Awesome 100 CD set containing a plethora of classic Big Band sounds from the era when Benny Goodman's 'Let's Dance' became the motto of an entire country…in fact, the whole world! The Big Band Box takes you from the formation of the original Big Band of Fletcher Henderson to the 17-piece line-up of Stan Kenton's Progressive Jazz. This 100-CD set is a fantastic tour through almost all the big bands / directors of note from the 1930s to 1950.
This is probably Peter Greenaway's most famous (or infamous) film, which first shocked audiences at the 1989 Cannes Film Festival and then on both sides of the Atlantic. A gang leader (Michael Gambon), accompanied by his wife (Helen Mirren) and his associates, entertains himself every night in a fancy French restaurant that he has recently bought. Having tired of her sadistic, boorish husband, the wife finds herself a lover (Alan Howard) and makes love to him in the restaurant's coziest places with the silent permission of the cook (Richard Bohringer). Though less cerebral than Greenaway's other films, featuring deadly passions reminiscent of Jacobean revenge tragedies of the early 17th century, the picture still offers the director's usual ironic and paradoxical comments on the relations between eating and sex, love and death.
Sam Phillips didn't record anybody else the way he recorded Jerry Lee Lewis. With other artists, he pushed and prodded, taking his time to discover the qualities that made them uniquely human, but with Jerry Lee, he just turned the tape on and let the Killer rip. There was no need to sculpt because Lewis arrived at Sun Studios fully formed, ready to lean back and play anything that crossed his mind. Over the course of seven years, that's more or less how things were run at Sun: Lewis would sit at the piano and play, singing songs that were brought to him and songs that crossed his mind, and Sam never stopped rolling the tape.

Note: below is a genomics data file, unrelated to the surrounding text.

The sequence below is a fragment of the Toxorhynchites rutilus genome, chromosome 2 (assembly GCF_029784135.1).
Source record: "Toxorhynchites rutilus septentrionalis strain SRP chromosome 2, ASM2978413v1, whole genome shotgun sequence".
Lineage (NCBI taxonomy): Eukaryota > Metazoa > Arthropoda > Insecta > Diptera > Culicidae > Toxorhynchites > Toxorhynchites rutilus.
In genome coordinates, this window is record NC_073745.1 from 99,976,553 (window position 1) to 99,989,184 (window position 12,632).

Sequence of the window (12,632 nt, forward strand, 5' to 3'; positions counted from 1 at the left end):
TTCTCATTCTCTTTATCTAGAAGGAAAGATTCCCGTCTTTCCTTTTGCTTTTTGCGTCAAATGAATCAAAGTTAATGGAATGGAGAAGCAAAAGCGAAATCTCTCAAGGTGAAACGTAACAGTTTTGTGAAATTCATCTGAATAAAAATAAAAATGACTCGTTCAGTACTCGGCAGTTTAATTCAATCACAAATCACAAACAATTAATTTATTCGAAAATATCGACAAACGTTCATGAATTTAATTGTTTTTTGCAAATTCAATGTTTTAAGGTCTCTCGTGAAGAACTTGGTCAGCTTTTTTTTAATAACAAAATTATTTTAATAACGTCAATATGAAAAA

Some of Count Basie's finest recordings were cut for the Roulette label during 1957-1962, and all of his studio performances are included on this massive Mosaic ten-CD boxed set. Among the classic former LPs that are reissued here are The Atomic Mr. Basie, Basie Plays Hefti, Chairman of the Board, Everyday I Have the Blues, and Kansas City Suite. With such soloists as trumpeters Thad Jones and Joe Newman, the tenors of Frank Foster and Eddie Lockjaw Davis, Frank Wess on alto and flute, vocals by Joe Williams, and the timeless arrangements of Neal Hefti, Thad Jones, Frank Foster, Ernie Wilkins, and Frank Wess among others, this essential (but unfortunately limited-edition) set features the second Count Basie Orchestra at its very best.
The life of Peter Ilyich Tchaikovsky (1840–1893) exhibits as close a link as you will find anywhere between an artist's inner world and the outward products of that artist's creative activity. As a man, Tchaikovsky was defined by and indivisible from his music, which became an outlet for all the shifting moods of his turbulent soul. As Professor Robert Greenberg says, "If Tchaikovsky felt it, it found a way into his music."
"…Stefan Irmer has clearly studied and truly learned this music. So often on a disc of rarely performed music one gets the feeling that the pianist is sight-reading the notes in order to make a recording of previously unrecorded music. Not so here. Irmer performs with wonderful clarity, variety of tone, panache, and commitment. He truly sells the music.
Natural recorded sound, capturing very well the 1901 Steinway used for the recording, rounds out a delightful disc." ~Fanfare